So let's assess how professor and students (who, by the way, seem to like each other) are seeing themselves and the other right about now. I see myself as carrying on a noble tradition, designed to foster critical thinking and independence, particularly in the face of the world of gray areas and conflicting rules the students will face in their careers. The students appear to be, in a word, molly-coddled. The phrase that pops into my mind is "enabling behavior" as for addicts: see what your soccer moms, television-shortened attention spans, and Power Point outlines have done.
I can't speak for all the students, but based on later discussion, I think there is some basis for this characterization of their concurrent reaction. They see themselves as victimized by this bizarre language and culture they are being asked to absorb, in a teaching method by and large that is foreign to them, with no clear answers. And it is coming, at least in my case, from a first-time professor who seems, for the sake of tormenting and confusing them, adamant in not providing a term-long syllabus by which they can anchor themselves, or giving a Power Point outline to organize where we are, or ever coming to a clean, crisp conclusion either at the beginning or end of class. (As opposed to in the office, where the final line is often "why do I understand it in here but not in class?")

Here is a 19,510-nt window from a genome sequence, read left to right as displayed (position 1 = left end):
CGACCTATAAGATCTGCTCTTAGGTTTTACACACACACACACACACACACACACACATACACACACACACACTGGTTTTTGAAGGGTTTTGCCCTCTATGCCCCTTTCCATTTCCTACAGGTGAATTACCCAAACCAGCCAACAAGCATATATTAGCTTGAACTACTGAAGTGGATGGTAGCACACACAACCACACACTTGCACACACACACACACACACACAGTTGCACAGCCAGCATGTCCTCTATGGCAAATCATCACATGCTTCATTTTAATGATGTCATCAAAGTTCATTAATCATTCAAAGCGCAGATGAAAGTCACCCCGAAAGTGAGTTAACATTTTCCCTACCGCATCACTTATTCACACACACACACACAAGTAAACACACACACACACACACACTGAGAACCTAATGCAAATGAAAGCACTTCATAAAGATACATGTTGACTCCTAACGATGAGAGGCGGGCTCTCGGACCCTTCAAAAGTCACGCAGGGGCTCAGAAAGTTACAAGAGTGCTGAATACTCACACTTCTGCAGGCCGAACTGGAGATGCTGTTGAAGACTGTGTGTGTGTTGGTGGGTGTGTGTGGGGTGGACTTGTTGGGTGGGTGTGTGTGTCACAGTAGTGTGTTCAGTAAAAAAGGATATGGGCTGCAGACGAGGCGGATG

Each side's case can be put in the form of a hypothetical imperative: if you want to [learn well] [teach well], then you should stop resisting doing things [my][our] way, listen to [me][us], and accommodate [my][our] way. And this, if not resolved, just cycles. (If you have any doubt, put into this format any one of your best fights with spouse, partner, significant other, parent, child.)
So there is something special in an insight like Michael's: the problem is me, not you. (I actually like that better than the first person plural because it enforces the idea of accountability.) But I don't think the answer lies in attributing fault to the other (blame) or to oneself (mea culpa), because the problem is mutual, mirror-image, and from the standpoint of each protagonist, absolutely clear. Stepping back, the problem would not exist but for the fact that you and I each want a result, but are trying to impose our self-generated hypothetical imperatives on each other.
And now a diminishing returns warning. I am far better at explanatory modeling of this dynamic than in proposing normative solutions. As I mentioned in the entrenched interests post, the solution we tried at Great Lakes was deontological, and much of what you have read here was significantly influenced by that experience. But that approach had its problems as well. You walk a fine, fine line sounding like you are preaching interpersonal moral duties in the business world, and the approach may have strayed over the line not in its substance, but in its presentation. Nor is a blog post the place to try for a more fulsome explication. I'm convinced, however, that there are tremendous insights in the work around the second-person standpoint by Rob Kar (Loyola - Los Angeles), which in turn keys off insights from Stephen Darwall at Michigan.